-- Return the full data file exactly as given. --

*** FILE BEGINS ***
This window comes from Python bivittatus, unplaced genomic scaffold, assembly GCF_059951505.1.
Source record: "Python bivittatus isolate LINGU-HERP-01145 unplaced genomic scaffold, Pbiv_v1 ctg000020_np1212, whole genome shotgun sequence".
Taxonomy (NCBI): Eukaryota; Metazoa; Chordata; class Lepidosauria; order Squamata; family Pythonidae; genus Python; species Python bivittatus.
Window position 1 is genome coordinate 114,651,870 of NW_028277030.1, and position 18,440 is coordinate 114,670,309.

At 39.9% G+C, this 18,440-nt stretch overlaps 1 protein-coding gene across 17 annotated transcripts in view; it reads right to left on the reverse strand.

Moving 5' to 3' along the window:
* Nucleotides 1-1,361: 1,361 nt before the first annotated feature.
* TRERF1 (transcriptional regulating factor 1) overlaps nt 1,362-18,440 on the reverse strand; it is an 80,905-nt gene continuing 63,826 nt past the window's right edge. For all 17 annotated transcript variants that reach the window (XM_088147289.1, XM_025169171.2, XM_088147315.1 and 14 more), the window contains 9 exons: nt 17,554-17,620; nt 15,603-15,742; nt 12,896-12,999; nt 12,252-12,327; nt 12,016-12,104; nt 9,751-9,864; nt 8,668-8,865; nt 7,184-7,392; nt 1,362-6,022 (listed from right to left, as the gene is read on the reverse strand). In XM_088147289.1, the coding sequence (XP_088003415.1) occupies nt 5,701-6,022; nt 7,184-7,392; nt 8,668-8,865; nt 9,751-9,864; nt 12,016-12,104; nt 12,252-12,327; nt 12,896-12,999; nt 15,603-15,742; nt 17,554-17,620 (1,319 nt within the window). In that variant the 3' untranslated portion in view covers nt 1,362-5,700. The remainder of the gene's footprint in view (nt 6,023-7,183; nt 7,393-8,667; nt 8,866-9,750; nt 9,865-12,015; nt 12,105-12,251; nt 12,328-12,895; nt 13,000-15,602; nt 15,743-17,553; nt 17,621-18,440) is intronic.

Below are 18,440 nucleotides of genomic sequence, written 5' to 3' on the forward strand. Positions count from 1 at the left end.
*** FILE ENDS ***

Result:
This window comes from Python bivittatus, unplaced genomic scaffold, assembly GCF_059951505.1.
Source record: "Python bivittatus isolate LINGU-HERP-01145 unplaced genomic scaffold, Pbiv_v1 ctg000020_np1212, whole genome shotgun sequence".
Taxonomy (NCBI): Eukaryota; Metazoa; Chordata; class Lepidosauria; order Squamata; family Pythonidae; genus Python; species Python bivittatus.
Window position 1 is genome coordinate 114,651,870 of NW_028277030.1, and position 18,440 is coordinate 114,670,309.

At 39.9% G+C, this 18,440-nt stretch overlaps 1 protein-coding gene across 17 annotated transcripts in view; it reads right to left on the reverse strand.

Moving 5' to 3' along the window:
* Nucleotides 1-1,361: 1,361 nt before the first annotated feature.
* TRERF1 (transcriptional regulating factor 1) overlaps nt 1,362-18,440 on the reverse strand; it is an 80,905-nt gene continuing 63,826 nt past the window's right edge. For all 17 annotated transcript variants that reach the window (XM_088147289.1, XM_025169171.2, XM_088147315.1 and 14 more), the window contains 9 exons: nt 17,554-17,620; nt 15,603-15,742; nt 12,896-12,999; nt 12,252-12,327; nt 12,016-12,104; nt 9,751-9,864; nt 8,668-8,865; nt 7,184-7,392; nt 1,362-6,022 (listed from right to left, as the gene is read on the reverse strand). In XM_088147289.1, the coding sequence (XP_088003415.1) occupies nt 5,701-6,022; nt 7,184-7,392; nt 8,668-8,865; nt 9,751-9,864; nt 12,016-12,104; nt 12,252-12,327; nt 12,896-12,999; nt 15,603-15,742; nt 17,554-17,620 (1,319 nt within the window). In that variant the 3' untranslated portion in view covers nt 1,362-5,700. The remainder of the gene's footprint in view (nt 6,023-7,183; nt 7,393-8,667; nt 8,866-9,750; nt 9,865-12,015; nt 12,105-12,251; nt 12,328-12,895; nt 13,000-15,602; nt 15,743-17,553; nt 17,621-18,440) is intronic.

Below are 18,440 nucleotides of genomic sequence, written 5' to 3' on the forward strand. Positions count from 1 at the left end.